Why do I need alternate Trustees?
If your Trust does not have a Trustee or an alternate that is able or willing to serve, the court will have to step in and appoint a Trustee for you.
There are many reasons a Trustee may not be able to serve: death, incapacity, inconvenience, or remoteness. You should always have alternate Trustee choices. As a fail-safe, you can always list a neutral third-party person or institution, like your bank or financial advisor. These third-parties often provide Trustee services, though they will usually charge a fee for this service.
What should I name my Trust?
The name of your Trust will appear on legal documents, including the title of any assets that you place into the Trust. You can name your Trust whatever you want. Some people choose their family name, while others choose something more generic. “The John Doe Living Trust,” for example, is a common naming structure for this type of Trust. If you value privacy, you might want to choose something that doesn’t include your family name, such as “The Apple Street Living Trust.”
How do I fund my Trust?
The creation of the Trust document is just the beginning of the Trust process. After the Trust is created you need to fund it with whatever assets you want to be held in Trust. Simply creating the Trust does not fund the Trust, you need to transfer assets into the Trust. How you transfer those assets depends upon the type of asset. For example, for a bank account that is in your name individually, you need to go to the bank and transfer the account from your name to the Trust’s name. For real estate, you would need a deed to transfer the property from your name to the name of the Trust and the deed would need to be recorded at the Registry of Deed’s or your state’s equivalent.
You will need to re-title your assets – such as your real estate or your car/s – in the name of your Trust. You should also name your Trust as the beneficiary on any payable retirement or other financial accounts, such as your life insurance or 401k.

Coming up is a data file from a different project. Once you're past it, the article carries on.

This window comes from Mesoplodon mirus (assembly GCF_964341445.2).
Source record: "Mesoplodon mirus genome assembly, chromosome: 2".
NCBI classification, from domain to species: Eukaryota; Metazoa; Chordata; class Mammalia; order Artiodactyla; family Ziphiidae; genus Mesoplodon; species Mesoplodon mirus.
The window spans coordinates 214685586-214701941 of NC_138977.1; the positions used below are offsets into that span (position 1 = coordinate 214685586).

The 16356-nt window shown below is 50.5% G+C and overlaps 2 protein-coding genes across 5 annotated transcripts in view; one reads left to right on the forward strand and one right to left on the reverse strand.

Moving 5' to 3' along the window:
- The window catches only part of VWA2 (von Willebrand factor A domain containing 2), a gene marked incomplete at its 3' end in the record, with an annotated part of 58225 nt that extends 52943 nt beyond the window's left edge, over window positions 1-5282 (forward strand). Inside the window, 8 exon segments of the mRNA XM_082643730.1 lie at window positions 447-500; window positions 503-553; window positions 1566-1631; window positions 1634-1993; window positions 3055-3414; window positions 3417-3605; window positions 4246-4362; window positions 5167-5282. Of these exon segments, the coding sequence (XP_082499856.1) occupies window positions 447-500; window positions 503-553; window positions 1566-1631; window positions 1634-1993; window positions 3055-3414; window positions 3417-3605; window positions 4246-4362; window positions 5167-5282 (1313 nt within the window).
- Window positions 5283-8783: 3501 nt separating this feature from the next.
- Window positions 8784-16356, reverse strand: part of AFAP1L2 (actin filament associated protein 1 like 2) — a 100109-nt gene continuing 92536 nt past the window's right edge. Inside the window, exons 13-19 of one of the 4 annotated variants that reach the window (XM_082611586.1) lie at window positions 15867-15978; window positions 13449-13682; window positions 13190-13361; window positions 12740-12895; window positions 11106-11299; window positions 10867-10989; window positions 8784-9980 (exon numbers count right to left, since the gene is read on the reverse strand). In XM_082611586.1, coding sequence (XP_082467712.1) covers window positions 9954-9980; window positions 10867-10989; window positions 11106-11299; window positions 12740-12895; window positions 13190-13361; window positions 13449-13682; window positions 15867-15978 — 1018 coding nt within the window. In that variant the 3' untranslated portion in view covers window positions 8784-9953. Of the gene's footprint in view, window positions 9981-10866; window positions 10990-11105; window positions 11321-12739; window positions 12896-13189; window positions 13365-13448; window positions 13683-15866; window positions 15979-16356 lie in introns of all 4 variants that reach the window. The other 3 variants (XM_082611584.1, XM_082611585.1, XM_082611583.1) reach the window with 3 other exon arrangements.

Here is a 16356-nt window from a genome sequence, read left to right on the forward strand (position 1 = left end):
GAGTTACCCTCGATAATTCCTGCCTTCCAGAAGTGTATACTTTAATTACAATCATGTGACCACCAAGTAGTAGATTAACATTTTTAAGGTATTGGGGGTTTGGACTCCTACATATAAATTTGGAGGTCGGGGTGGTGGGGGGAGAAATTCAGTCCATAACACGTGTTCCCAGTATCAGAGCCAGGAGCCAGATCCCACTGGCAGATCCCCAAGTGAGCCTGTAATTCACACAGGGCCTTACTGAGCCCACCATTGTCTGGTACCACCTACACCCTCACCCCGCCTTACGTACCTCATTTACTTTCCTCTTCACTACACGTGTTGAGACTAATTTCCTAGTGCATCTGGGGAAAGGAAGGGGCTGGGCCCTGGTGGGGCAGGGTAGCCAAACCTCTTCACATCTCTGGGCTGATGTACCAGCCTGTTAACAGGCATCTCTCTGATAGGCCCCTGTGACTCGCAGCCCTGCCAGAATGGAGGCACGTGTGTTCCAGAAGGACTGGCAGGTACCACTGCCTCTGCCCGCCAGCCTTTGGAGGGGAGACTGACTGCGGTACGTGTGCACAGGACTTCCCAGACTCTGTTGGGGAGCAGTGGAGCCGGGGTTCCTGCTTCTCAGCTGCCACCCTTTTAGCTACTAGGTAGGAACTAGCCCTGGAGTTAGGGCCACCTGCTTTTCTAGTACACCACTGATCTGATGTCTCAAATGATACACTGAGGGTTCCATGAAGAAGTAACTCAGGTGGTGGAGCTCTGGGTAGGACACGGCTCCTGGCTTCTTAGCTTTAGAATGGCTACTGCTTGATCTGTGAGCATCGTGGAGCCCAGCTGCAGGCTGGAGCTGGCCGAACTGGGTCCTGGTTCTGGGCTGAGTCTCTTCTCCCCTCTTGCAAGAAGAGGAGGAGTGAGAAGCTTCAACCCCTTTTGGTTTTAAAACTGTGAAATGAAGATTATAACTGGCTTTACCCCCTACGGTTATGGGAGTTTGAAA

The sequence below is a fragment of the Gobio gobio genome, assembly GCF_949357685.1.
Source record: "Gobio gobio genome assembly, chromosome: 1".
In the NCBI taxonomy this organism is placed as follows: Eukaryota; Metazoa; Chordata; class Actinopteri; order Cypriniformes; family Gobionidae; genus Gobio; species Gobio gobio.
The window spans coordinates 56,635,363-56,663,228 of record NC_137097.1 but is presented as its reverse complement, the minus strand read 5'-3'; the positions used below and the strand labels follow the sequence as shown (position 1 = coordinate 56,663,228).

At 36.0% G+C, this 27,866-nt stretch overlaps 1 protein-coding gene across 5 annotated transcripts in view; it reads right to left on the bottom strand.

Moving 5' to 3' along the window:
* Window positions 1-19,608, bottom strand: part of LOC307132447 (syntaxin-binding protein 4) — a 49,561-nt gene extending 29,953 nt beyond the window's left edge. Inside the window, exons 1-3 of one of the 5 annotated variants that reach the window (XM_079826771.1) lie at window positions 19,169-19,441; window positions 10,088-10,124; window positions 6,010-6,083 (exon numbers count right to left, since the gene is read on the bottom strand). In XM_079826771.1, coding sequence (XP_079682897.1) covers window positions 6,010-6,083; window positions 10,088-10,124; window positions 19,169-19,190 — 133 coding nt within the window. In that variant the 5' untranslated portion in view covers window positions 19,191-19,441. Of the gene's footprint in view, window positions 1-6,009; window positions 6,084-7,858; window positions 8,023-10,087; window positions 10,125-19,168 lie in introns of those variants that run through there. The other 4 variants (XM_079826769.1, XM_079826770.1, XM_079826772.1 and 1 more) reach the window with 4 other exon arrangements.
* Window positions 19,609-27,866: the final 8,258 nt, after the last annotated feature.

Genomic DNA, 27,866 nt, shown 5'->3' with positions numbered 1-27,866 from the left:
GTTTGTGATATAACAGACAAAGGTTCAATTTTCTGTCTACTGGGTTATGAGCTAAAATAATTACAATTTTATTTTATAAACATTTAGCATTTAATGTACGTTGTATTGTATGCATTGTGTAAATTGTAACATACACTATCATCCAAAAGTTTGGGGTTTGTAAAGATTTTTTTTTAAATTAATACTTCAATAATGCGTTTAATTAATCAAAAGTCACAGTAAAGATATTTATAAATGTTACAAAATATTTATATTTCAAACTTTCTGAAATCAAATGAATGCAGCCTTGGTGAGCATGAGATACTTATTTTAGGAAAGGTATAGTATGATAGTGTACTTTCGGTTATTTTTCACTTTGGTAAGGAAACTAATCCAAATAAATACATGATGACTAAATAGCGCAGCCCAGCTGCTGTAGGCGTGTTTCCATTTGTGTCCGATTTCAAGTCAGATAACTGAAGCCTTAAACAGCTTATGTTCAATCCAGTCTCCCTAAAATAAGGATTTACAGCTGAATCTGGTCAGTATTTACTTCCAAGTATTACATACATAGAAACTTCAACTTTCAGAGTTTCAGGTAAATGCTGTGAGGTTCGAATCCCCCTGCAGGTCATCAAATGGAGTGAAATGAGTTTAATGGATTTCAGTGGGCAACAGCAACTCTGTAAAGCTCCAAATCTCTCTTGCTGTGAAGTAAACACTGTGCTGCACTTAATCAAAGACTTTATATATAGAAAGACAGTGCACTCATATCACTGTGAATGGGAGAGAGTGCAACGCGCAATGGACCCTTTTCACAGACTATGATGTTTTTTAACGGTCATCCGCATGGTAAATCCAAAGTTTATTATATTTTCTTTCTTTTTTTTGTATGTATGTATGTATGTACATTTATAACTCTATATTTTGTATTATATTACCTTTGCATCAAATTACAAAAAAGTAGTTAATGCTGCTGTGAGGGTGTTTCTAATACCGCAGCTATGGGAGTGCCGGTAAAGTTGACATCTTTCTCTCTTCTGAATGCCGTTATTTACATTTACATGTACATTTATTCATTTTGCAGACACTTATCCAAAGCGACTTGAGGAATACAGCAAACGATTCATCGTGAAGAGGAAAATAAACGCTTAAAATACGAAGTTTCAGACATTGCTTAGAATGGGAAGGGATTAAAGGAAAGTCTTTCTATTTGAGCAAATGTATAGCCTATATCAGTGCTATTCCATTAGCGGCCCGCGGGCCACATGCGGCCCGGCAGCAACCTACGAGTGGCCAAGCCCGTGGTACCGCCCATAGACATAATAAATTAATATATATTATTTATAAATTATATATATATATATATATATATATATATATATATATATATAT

What happens if I don't fund my Trust?
If you don’t fund your Trust (for example, if you do not re-title your assets in the name of your Trust), your Trust will be ineffective.
Your Trust only has authority over the assets that are placed (or “funded”) into it. Any assets outside of your Trust will be subject to your Will, if you have one. If you have a “Pour-over Will” like the one we help you create, it makes sure any assets you don’t put into your Trust during your lifetime transfer into the Trust upon your death.
Can an asset be removed from the Trust?
It depends upon the language in the Trust. Generally, The Trustee has broad authority to control and transfer assets.
What is Probate? And why is it bad?
Probate is a legal term that describes the process of when a Will is presented to the court to be allowed. The Personal Representative petitions the court to allow the Will and all its terms, including the appointment of a Personal Representative and a Guardian, if applicable. Since it involves the court, it is a public proceeding and depending upon your state it may be costly and time consuming process. For most Americans, with a simple estate, the probate process is not expensive or time consuming. Probate is neither good nor bad. Its efficiency depends upon your particular circumstances. If you guard your privacy above all other considerations, a Trust based estate plan may be better for you because generally, Trust documents are kept private unless there is a lawsuit involving the Trust.